President caps 1685 at BUSE
THE number of students reading towards Masters degree programmes at Bindura University of Science and Technology (BUSE) has gone up two-fold, compared to previous years owing to an increased number of lecturers completing doctorate studies, the University’s vice chancellor Professor Eddie Mwenje has said.
In his address at the graduation ceremony of 1 685 students whose degrees were conferred by President Mugabe in Bindura yesterday, Prof Mwenje said this year, 144 students graduated with Masters degrees, a 56 percent increase compared to last year.
He attributed the increase to the increased number of lecturers with the capacity to supervise Masters’ students.
“The 56 percent increase in recipients of the Masters’ degree is testimony of the growing capacity of the university staff ’s ability to supervise post-graduate research work as a result of the increase in PhD holders, which stands at 46, including eleven professors,” said Prof Mwenje.
He said in 2011, only three lecturers were PhD holders, but the number has since grown to 46 with 70 others currently pursuing their doctorates.
In line with the national programmes such as Zim-Asset and in support of Command Agriculture, Prof Mwenje said the university was looking forward to training about 5 000 farmers by year-end, in maximising maize yields on a small piece of land.
He said this follows a research done by the university on modification of standard contour ridge (makandiwa) into tiered contours, which showed that yields could increase from the current 0.6 tonnes per hectare to between 1,5 to 2,6 tonnes per hectare.
Prof Mwenje said the researchers in partnership with the Agricultural Extension Services (Agritex) have since trained more than 110 extension workers in Manicaland in this development and about 2 500 farmers have also been trained.
“The impact of this initiative is huge, especially on increasing the average yield per hectare by smallholder farmers, which is currently and sadly below 1,0 tonnes per hectare.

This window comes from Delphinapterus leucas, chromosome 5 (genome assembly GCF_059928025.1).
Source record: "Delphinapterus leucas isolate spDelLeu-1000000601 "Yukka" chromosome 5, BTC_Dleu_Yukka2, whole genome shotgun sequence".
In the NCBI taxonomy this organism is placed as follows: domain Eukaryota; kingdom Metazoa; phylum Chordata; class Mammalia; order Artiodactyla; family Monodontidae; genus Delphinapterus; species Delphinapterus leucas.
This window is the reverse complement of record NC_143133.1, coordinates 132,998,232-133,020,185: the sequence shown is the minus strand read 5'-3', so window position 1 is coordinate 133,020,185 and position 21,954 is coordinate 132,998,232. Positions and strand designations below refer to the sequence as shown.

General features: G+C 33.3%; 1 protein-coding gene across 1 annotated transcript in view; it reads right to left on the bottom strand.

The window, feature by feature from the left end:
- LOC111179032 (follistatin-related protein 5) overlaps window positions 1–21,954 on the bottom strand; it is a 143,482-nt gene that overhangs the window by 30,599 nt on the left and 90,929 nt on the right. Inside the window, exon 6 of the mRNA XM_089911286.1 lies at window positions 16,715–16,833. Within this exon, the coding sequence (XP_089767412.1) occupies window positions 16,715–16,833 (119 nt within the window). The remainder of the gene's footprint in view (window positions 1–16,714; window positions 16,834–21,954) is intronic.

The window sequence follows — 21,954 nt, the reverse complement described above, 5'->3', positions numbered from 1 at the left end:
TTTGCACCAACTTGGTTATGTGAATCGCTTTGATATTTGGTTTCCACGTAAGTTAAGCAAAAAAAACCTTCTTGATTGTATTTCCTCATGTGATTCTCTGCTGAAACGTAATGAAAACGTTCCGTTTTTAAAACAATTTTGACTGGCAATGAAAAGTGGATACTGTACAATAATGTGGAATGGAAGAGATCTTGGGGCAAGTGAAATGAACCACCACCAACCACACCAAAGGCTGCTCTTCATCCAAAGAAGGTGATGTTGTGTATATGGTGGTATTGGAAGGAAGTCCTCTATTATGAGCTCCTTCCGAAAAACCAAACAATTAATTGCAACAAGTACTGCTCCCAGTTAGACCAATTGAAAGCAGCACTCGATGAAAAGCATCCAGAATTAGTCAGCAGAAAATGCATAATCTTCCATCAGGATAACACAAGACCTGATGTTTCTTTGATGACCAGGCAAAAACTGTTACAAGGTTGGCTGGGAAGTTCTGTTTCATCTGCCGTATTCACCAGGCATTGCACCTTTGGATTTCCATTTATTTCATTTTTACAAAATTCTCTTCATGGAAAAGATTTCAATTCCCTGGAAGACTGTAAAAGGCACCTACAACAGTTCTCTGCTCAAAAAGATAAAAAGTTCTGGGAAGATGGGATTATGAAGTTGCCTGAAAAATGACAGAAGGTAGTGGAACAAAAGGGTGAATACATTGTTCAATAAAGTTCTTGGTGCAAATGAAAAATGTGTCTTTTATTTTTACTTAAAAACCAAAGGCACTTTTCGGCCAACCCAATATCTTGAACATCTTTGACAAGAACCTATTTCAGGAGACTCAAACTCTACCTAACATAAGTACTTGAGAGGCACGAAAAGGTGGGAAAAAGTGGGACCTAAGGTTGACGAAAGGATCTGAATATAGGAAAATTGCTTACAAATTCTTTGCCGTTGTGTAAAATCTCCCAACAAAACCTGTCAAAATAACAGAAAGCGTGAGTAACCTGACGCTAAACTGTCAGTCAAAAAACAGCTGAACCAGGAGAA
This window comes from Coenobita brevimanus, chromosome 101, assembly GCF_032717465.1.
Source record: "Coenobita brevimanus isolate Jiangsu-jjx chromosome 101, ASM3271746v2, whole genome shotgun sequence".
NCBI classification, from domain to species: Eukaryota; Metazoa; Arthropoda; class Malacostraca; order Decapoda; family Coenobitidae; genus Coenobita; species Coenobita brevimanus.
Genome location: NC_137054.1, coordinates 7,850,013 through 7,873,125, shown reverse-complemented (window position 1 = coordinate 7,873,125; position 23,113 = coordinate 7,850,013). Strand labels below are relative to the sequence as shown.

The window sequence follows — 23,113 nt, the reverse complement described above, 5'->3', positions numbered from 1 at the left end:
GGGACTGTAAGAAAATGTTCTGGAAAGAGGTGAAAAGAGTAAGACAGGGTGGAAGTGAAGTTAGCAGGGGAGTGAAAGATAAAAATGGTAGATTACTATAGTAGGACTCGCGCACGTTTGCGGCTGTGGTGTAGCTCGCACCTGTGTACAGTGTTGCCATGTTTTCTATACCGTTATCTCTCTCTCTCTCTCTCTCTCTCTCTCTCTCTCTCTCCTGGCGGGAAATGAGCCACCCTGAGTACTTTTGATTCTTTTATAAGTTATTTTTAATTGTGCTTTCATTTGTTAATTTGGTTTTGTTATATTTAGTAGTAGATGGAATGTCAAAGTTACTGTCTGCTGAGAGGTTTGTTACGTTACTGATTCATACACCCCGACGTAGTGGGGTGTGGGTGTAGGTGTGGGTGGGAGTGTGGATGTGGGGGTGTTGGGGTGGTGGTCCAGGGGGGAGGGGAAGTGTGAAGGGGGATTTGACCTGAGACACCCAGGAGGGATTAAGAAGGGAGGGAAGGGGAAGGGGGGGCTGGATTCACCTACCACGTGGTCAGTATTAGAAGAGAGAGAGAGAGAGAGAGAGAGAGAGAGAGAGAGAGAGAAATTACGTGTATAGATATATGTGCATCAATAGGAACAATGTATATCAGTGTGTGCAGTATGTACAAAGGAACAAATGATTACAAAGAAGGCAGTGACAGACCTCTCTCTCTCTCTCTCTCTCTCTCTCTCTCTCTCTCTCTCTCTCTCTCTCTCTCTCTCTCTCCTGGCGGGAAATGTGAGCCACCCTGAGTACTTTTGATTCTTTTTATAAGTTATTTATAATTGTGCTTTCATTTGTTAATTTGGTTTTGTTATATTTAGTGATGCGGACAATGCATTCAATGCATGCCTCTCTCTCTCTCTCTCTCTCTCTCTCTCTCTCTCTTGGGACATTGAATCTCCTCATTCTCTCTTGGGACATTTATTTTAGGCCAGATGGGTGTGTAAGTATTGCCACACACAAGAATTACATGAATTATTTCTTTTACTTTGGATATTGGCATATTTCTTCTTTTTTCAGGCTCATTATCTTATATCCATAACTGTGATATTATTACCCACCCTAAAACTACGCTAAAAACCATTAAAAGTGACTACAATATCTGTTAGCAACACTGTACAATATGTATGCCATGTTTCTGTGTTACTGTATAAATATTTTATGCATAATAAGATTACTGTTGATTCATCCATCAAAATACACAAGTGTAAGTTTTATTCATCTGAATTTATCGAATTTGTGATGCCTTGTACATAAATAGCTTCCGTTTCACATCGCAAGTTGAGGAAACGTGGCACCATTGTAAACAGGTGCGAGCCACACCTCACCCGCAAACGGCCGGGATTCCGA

“An increase in productivity to 1,5 tonnes per hectare will see the nation attaining more food security,” he said.
Prof Mwenje said BUSE has also introduced new programmes relevant to the ever-changing demands of the market.
These programmes include Master’s degrees in climate change; food security; physical chemistry; and, optometry.
Prof Mwenje said the university also progressed well in infrastructure development with the completion of a 1 500 seater library, among other developments.
The library, which was officially opened by President Mugabe after the graduation ceremony, was constructed at a cost of over $2,3 million.
Turning to the graduates, Prof Mwenje said while they had succeeded in their studies, the certificates alone were not going to earn them success.
He urged them to be innovative and dream big, in order for them to succeed in the current environment marked by technological developments and unemployment.
“We are living at a time where the only constant is change. Because of the rapid technological changes taking place, the companies and organisations that you hoped you would work for, may soon disappear or fold up. What may have attracted you to a certain company or organisation may change completely,” he said.
“Unemployment is on the rise worldwide. There has been a call in academia and industry and commerce that institutions should produce innovators, creators and entrepreneurs. These are men and women who will create jobs,” said Prof Mwenje.
Of the 1 685 graduates, 236 were conferred with diploma certificates, 29 post graduate degrees, 144 Masters’ degrees and, 1 249 first degree graduands.
Vice President Emmerson Mnangagwa, Higher and Tertiary Education, Science and Technology Development Minister Professor Jonathan Moyo and his deputy Dr Godfrey Gandawa, Local Government, Public Works and National Housing Minister Saviour Kasukuwere and Mashonaland Central Provincial Affairs Minister Martin Dinha were among the dignitaries who attended the ceremony.